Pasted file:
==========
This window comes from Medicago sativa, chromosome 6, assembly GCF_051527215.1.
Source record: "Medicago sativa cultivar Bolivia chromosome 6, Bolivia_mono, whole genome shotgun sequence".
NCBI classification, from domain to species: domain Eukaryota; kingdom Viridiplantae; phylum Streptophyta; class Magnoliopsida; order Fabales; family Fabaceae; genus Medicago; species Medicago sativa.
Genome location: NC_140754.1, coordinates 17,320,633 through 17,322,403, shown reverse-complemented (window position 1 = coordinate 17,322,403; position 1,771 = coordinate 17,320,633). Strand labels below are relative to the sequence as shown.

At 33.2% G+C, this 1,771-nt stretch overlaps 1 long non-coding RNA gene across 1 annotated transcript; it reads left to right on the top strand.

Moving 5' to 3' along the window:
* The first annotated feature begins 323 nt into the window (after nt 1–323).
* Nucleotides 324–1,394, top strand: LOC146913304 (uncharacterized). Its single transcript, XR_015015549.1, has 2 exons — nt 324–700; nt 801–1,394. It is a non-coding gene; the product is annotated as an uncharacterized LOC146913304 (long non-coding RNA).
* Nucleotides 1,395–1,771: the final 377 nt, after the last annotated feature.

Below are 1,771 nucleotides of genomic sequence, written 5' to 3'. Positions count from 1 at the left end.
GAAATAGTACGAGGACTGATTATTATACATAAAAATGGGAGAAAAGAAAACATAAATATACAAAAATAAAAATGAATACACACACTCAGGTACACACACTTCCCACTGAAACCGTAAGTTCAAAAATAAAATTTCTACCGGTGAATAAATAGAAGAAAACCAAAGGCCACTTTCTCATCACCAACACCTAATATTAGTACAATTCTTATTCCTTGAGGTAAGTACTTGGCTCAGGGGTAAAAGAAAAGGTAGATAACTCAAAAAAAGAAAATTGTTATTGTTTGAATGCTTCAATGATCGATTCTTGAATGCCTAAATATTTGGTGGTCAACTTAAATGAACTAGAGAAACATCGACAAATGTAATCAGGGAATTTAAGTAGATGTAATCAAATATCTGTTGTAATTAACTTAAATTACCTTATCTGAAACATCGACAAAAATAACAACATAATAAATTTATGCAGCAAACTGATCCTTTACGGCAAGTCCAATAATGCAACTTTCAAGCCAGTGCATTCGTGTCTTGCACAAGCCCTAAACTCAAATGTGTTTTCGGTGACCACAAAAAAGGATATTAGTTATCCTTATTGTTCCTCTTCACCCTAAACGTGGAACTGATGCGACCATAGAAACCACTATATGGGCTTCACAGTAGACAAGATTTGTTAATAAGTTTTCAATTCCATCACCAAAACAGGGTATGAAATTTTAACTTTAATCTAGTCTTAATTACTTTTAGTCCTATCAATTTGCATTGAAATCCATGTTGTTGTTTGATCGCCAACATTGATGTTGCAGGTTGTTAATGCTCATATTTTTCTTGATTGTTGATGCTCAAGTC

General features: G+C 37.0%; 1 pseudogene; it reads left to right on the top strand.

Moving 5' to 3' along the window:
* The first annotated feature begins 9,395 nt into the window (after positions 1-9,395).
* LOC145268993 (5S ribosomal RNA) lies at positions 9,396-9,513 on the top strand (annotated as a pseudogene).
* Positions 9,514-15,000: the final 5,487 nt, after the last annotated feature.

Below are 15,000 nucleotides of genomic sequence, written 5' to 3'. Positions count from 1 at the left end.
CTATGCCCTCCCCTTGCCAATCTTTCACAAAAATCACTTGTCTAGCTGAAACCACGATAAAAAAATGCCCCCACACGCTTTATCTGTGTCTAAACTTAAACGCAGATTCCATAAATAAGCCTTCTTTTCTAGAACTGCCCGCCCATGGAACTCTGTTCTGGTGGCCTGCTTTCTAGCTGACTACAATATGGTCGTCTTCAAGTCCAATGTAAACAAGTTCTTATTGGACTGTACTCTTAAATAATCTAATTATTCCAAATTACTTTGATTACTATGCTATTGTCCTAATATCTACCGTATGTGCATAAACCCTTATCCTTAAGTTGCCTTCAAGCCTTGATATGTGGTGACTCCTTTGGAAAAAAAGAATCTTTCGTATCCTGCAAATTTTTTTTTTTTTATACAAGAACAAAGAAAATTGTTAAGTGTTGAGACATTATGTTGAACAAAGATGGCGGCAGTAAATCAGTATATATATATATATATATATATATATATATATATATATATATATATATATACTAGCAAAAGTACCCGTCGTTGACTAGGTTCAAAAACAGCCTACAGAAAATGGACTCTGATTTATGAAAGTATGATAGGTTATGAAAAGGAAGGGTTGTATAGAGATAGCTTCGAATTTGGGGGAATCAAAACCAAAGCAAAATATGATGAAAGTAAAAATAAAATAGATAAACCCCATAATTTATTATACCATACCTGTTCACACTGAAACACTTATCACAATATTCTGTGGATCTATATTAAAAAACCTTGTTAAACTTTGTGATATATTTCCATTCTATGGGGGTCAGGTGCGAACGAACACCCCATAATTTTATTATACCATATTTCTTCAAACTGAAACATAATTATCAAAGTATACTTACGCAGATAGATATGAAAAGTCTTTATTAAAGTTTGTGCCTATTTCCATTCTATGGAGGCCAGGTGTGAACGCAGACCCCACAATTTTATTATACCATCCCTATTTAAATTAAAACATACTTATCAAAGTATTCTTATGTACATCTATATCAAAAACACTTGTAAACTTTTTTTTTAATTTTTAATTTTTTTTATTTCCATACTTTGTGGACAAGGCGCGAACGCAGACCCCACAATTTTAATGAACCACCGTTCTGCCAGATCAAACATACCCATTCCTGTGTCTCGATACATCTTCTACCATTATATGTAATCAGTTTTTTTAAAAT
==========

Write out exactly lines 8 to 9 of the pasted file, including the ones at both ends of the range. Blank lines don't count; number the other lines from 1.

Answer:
* Nucleotides 324–1,394, top strand: LOC146913304 (uncharacterized). Its single transcript, XR_015015549.1, has 2 exons — nt 324–700; nt 801–1,394. It is a non-coding gene; the product is annotated as an uncharacterized LOC146913304 (long non-coding RNA).
* Nucleotides 1,395–1,771: the final 377 nt, after the last annotated feature.